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Dollar Joe Chapter 5
Karen’s Sign
It was 11:20 am when Sanjay rang out the crippled boy’s doughnut order. This skinny little boy with an almost adult head in his polio braces and arm stilts was always unmasked. Sanjay did not say anything to him. It was not like that asshole “Jake the Jerk” who worked on the construction site down the street, who called him Prince Haji, never wore a mask and arrogantly slapped a ten dollar bill on the counter for an 8-dollar six pack of Coors light five miserable days a week and simply dared him to say something with his wry American grin.
But the boy, who did not arrogantly declare his name and swagger like a nail-driving John Wayne, tools dangling from his hips, had a great difficulty in all things, even eating. For a boy who must always lean and use his arm stilts as crutches, masking would be difficult. Besides, as much as Sanjay feared this terrible disease, he judged this boy too weak to be a spreader. The poor fellow would die immediately if he were sick.
The boy pulled the door open with his bony little shoulder, wobbled in with his dollar taped to the aluminum wrist brace on his crutches, spent five minutes bagging a single doughnut and then waited patiently. He could tell this was actually some sort of political protest, as the boy would then go stand outside and lean with his back against the store window and laboriously eat his doughnut with two hands as his crutches leaned against the window by his side.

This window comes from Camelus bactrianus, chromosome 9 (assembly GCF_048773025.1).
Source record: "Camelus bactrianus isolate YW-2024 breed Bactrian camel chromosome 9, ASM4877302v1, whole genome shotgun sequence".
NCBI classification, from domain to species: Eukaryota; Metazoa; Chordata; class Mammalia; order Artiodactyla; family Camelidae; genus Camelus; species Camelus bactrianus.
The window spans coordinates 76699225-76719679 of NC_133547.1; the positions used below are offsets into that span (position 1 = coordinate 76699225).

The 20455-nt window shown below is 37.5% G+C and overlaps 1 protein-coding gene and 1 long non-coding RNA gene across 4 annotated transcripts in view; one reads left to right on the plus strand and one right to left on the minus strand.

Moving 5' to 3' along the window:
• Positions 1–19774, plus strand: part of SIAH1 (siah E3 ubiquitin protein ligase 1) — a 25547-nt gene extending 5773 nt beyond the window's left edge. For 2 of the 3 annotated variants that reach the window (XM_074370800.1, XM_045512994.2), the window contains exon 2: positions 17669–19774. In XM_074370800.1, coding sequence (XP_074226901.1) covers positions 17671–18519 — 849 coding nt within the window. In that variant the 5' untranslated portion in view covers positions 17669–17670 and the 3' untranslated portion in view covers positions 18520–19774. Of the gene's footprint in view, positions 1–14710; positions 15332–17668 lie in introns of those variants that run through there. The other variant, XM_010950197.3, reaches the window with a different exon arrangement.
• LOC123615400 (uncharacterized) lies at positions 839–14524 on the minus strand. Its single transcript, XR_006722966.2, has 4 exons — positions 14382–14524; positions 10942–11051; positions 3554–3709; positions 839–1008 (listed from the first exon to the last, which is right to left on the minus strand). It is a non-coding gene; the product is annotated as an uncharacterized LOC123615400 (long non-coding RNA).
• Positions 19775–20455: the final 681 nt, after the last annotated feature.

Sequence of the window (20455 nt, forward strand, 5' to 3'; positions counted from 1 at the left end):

“Why do you think it is a protest?” his wife would always nag at him when he spoke of the boy.
Because, he was too tired to explain the ‘mask up together’ and ‘be safe’ billboard was looming right over the lot and the well-to-do families of the tech class, whose women ruled their men and whose men were built like boys and yet wore beards, donned double masks and face shields, consistently demonstrated outside, demanding thumbs up for masks, Black Lives Matter and were often cheered by passing motorists who raised fists of power and beeped their horns even as they drove with masks on.
Jake the Jerk would salute them with his middle finger before he roared off in his gigantic pickup truck. But braver was the boy barely able to stay leaning and upright against the glass as he ate his doughnut.
Despite Sanjay’s fear of the plague, the boy and Jake the Jerk had won his grudging admiration: John Wayne with the nail gun and the Boy Who Stood Ten Feet Tall on crutches.
There were other precautions. Sanjay had made a sign that was plainly displayed on a counter placard, which read, “Please, when waiting for your sandwich, stand twelve feet back from the counter.”
The boy was at the counter, when new man, never before seen, a blonde man of dangerous aspect and a damaged eye and clothes that were too big and far too expensive for him—including thousand-dollar Sherpa boots and a Sherpa climbing pack—leaned against the wall between the Pepsi and Coke display fifteen feet away, wait-ing for the tuna salad sandwich he had ordered. With only two customers at a time, this was a good safety measure. Sanjay felt safe with his mask on behind the Plexiglas screen.
In came Miss Karen at 11:21 and Sanjay’s life would never be the same. [Author’s note: The fol-lowing event happened in Washington D.C. on March 8, 2021.]